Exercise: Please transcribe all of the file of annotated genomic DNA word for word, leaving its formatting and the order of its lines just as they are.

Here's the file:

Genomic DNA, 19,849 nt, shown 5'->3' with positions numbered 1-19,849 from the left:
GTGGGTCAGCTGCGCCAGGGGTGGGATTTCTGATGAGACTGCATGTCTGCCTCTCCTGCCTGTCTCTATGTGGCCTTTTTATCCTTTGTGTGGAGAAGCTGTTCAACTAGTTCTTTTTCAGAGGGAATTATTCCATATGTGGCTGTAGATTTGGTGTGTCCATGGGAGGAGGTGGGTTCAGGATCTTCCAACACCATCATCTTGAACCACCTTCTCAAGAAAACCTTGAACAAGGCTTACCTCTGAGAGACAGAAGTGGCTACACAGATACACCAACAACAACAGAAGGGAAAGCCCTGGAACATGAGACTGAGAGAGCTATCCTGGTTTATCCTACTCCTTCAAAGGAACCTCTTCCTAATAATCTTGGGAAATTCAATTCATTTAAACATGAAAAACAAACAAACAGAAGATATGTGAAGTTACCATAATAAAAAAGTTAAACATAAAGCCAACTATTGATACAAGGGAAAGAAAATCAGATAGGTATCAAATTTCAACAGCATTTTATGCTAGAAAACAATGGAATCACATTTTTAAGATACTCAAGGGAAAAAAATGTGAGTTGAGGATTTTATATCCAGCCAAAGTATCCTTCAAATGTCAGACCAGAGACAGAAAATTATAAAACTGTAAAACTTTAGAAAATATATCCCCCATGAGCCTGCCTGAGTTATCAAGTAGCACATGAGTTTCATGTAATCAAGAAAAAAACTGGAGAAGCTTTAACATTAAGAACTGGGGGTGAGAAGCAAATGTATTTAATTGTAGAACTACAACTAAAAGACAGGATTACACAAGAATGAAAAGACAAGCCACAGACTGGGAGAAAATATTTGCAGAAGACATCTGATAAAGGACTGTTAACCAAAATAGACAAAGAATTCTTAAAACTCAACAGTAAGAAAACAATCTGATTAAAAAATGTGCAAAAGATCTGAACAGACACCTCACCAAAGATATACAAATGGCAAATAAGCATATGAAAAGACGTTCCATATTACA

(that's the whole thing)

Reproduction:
Genomic DNA, 19,849 nt, shown 5'->3' with positions numbered 1-19,849 from the left:
GTGGGTCAGCTGCGCCAGGGGTGGGATTTCTGATGAGACTGCATGTCTGCCTCTCCTGCCTGTCTCTATGTGGCCTTTTTATCCTTTGTGTGGAGAAGCTGTTCAACTAGTTCTTTTTCAGAGGGAATTATTCCATATGTGGCTGTAGATTTGGTGTGTCCATGGGAGGAGGTGGGTTCAGGATCTTCCAACACCATCATCTTGAACCACCTTCTCAAGAAAACCTTGAACAAGGCTTACCTCTGAGAGACAGAAGTGGCTACACAGATACACCAACAACAACAGAAGGGAAAGCCCTGGAACATGAGACTGAGAGAGCTATCCTGGTTTATCCTACTCCTTCAAAGGAACCTCTTCCTAATAATCTTGGGAAATTCAATTCATTTAAACATGAAAAACAAACAAACAGAAGATATGTGAAGTTACCATAATAAAAAAGTTAAACATAAAGCCAACTATTGATACAAGGGAAAGAAAATCAGATAGGTATCAAATTTCAACAGCATTTTATGCTAGAAAACAATGGAATCACATTTTTAAGATACTCAAGGGAAAAAAATGTGAGTTGAGGATTTTATATCCAGCCAAAGTATCCTTCAAATGTCAGACCAGAGACAGAAAATTATAAAACTGTAAAACTTTAGAAAATATATCCCCCATGAGCCTGCCTGAGTTATCAAGTAGCACATGAGTTTCATGTAATCAAGAAAAAAACTGGAGAAGCTTTAACATTAAGAACTGGGGGTGAGAAGCAAATGTATTTAATTGTAGAACTACAACTAAAAGACAGGATTACACAAGAATGAAAAGACAAGCCACAGACTGGGAGAAAATATTTGCAGAAGACATCTGATAAAGGACTGTTAACCAAAATAGACAAAGAATTCTTAAAACTCAACAGTAAGAAAACAATCTGATTAAAAAATGTGCAAAAGATCTGAACAGACACCTCACCAAAGATATACAAATGGCAAATAAGCATATGAAAAGACGTTCCATATTACA